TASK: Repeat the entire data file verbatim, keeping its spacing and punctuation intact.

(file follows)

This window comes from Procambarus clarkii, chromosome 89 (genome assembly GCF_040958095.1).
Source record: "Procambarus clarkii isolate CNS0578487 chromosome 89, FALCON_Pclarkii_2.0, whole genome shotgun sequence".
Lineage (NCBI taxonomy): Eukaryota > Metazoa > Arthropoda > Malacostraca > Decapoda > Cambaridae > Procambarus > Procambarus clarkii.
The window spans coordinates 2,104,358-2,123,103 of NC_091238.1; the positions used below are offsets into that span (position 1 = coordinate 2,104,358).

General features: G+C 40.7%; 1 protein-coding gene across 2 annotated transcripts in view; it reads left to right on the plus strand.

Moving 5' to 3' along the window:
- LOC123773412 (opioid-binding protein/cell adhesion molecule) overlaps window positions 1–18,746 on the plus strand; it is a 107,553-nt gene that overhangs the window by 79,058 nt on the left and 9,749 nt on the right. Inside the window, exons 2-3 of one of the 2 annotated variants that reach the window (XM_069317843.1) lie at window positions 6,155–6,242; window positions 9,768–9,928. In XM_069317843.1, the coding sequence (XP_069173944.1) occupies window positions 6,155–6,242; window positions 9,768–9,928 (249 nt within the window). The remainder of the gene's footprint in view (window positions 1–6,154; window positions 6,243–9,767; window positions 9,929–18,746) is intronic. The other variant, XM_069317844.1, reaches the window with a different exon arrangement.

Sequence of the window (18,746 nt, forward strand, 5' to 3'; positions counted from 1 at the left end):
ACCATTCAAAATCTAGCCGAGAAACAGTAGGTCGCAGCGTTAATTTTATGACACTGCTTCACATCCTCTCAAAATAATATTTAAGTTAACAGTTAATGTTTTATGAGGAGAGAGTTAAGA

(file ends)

This window comes from Procambarus clarkii, chromosome 89 (genome assembly GCF_040958095.1).
Source record: "Procambarus clarkii isolate CNS0578487 chromosome 89, FALCON_Pclarkii_2.0, whole genome shotgun sequence".
Lineage (NCBI taxonomy): Eukaryota > Metazoa > Arthropoda > Malacostraca > Decapoda > Cambaridae > Procambarus > Procambarus clarkii.
The window spans coordinates 2,104,358-2,123,103 of NC_091238.1; the positions used below are offsets into that span (position 1 = coordinate 2,104,358).

General features: G+C 40.7%; 1 protein-coding gene across 2 annotated transcripts in view; it reads left to right on the plus strand.

Moving 5' to 3' along the window:
- LOC123773412 (opioid-binding protein/cell adhesion molecule) overlaps window positions 1–18,746 on the plus strand; it is a 107,553-nt gene that overhangs the window by 79,058 nt on the left and 9,749 nt on the right. Inside the window, exons 2-3 of one of the 2 annotated variants that reach the window (XM_069317843.1) lie at window positions 6,155–6,242; window positions 9,768–9,928. In XM_069317843.1, the coding sequence (XP_069173944.1) occupies window positions 6,155–6,242; window positions 9,768–9,928 (249 nt within the window). The remainder of the gene's footprint in view (window positions 1–6,154; window positions 6,243–9,767; window positions 9,929–18,746) is intronic. The other variant, XM_069317844.1, reaches the window with a different exon arrangement.

Sequence of the window (18,746 nt, forward strand, 5' to 3'; positions counted from 1 at the left end):
ACCATTCAAAATCTAGCCGAGAAACAGTAGGTCGCAGCGTTAATTTTATGACACTGCTTCACATCCTCTCAAAATAATATTTAAGTTAACAGTTAATGTTTTATGAGGAGAGAGTTAAGA